Even the trees with their newly green leaves rustling in the wind gave a sense of peace and calmness that overcame me. So, lifting the camera to my eye and gently squeezing the shutter, I created Munching on Bluebonnets.

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That’s Close Enough for You

In Close Enough we see another example of the shorthorn cow. Like her blond counterpart, this cow seems to have the privilege of being the herd’s guard cow.

She was the most interested in my advance than any in close enoughher group of friends. It was unclear whether this was more out of curiosity or careful investigation to see if I meant any harm.

This cow looks experienced in her role in the herd. She probably is the matriarch or an alpha female. The greyish white fur that highlights her muzzle, neck, and parts of her flank suggest that she has definitely seen several years in the pasture.

What is fascinating about her though is her posture. Her ears are fully extended to allow them to hear any intruding sounds that would alert her to any danger. Even though her eyes are on the side of her head to give her the greatest field of view, she is clearly focused on what is in front of her.

Her head is slightly tilted back, also paying attention to the intruder to her tranquil pasture. If you look closely you will readily see that even though she shows interest in what is occurring in front of her, almost inquisitive even, she appears to have a look of almost recognition.

I believe that she recognizes what she sees, namely a human, but she is at the same time very wary because she doesn’t recognize this particular human. She is asking herself, “Who is that?” “What do they want?” “Do they have food?”. But somewhere in the back of her mind her instincts are informing her of the possible danger.

So, in response to the greatest question on her mind, “Does this human I like BBQ?” she has taken that last step as a guard cow. Her whole body language sends the message, “You have come close enough!”

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6 Facts About the Texas Bluebonnet

Bluebonnet Carpet reminds us that every year there is a reminder of the coming warmer seasons. Around late March, North Texas and the Hill Country begin a gradual warm up into the welcome spring. Our attention turns from the dreaded ice storms to devastating hail and tornadoes.

Many people often ask how Texans cope with such a range of extreme weather. The answer lies, at least partly in the beauty found during the blooming of our state flower. April is the only time of year when entire pastures of grazing horses and lazy cows tromp and munch happily among the blue, pink, red, and white Bluebonnet Carpetflowers of the Texas bluebonnet.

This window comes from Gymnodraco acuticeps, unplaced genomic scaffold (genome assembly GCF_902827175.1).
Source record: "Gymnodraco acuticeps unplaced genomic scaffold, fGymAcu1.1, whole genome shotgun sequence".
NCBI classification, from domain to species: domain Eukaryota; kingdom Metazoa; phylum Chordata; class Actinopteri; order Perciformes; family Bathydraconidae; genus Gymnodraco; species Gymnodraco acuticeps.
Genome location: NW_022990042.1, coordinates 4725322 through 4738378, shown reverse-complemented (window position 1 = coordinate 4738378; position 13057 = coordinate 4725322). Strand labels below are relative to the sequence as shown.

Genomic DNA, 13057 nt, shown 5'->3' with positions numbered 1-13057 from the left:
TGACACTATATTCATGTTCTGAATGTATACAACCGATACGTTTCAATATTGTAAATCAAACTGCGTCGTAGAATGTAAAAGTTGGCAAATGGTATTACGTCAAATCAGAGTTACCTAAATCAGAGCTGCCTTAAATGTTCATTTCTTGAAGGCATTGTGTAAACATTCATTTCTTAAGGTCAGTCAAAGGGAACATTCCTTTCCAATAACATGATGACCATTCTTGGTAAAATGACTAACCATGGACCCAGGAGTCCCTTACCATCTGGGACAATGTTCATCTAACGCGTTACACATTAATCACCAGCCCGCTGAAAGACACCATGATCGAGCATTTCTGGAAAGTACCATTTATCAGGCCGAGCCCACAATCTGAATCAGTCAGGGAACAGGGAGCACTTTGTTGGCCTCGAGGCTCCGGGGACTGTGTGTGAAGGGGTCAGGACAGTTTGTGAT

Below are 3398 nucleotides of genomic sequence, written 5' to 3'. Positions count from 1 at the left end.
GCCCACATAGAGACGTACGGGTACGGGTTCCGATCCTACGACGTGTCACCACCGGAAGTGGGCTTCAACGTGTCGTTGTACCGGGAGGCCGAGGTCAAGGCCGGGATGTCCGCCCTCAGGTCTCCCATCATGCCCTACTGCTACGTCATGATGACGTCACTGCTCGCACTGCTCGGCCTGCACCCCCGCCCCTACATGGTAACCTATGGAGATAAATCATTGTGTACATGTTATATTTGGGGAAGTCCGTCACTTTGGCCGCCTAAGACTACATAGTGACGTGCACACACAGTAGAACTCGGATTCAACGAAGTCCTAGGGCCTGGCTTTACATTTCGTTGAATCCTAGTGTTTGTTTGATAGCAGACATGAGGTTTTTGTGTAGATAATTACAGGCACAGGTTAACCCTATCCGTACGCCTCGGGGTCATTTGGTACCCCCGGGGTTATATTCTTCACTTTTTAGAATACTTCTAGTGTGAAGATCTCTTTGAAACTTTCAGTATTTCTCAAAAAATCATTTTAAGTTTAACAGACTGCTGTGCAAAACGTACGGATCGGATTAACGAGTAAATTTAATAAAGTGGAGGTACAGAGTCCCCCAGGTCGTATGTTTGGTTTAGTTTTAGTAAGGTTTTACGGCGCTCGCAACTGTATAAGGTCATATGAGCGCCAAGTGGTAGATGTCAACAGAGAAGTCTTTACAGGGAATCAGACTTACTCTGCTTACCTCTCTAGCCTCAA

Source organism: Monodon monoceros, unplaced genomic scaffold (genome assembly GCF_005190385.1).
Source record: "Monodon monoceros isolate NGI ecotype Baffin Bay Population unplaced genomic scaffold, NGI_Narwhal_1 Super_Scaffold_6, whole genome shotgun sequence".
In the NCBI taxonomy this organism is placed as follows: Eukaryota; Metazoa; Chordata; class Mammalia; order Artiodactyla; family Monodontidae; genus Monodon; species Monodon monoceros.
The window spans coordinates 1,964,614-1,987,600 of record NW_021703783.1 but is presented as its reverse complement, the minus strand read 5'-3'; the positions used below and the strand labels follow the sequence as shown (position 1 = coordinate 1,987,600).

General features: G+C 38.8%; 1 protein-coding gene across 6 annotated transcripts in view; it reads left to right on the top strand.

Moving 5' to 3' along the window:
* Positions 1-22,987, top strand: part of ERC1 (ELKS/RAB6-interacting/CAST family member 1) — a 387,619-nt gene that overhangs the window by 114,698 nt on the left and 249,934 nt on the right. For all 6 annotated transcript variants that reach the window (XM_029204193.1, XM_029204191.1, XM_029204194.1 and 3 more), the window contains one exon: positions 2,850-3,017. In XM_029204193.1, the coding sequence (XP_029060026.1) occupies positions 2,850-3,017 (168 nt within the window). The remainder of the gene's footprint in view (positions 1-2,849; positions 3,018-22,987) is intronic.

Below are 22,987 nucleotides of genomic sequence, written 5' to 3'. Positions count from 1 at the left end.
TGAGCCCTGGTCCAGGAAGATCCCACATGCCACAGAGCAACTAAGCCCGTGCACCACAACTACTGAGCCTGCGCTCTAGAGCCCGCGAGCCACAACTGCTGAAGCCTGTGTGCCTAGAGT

Here are some basic facts for the bluebonnet.

  1. The amount of rain does will influence  how many flowers what you see every year. Depending on the amount of spring rains, Texans either enjoy a huge deluge of these gorgeous flowers or barely see one.
  2. Bluebonnets are not just blue. Most bluebonnet flowers are blue, however, both pink and white variations are found naturally.
  3. The pink bluebonnet was first discovered in a field south of San Antonio. Legends say that they were white bluebonnets that turned pink after the San Antonio River ran red with the blood of the Texas defenders at the battle of the Alamo.
  4. Bluebonnets are usually found with a red flower called Indian Paintbrush. The Indian Paintbrush is actually a parasitic plant that feeds off the root system of a bluebonnet.
  5. Bluebonnets only occur in 55-75 degree weather. In Texas, this usually means they bloom sometime around late March to mid April.
  6. While it’s not illegal to pick Bluebonnets, to some Texans it’s kind of like burning the National Flag. Everyone has the right to do it but it’s not necessarily seen as the friendliest thing to do.

I hope you’ll agree that bluebonnets are a most extraordinary flower. They always remind us of the beauty of nature and its ability to create lavish landscapes. Now, all you need to do to enjoy the bluebonnets is to place one on your wall.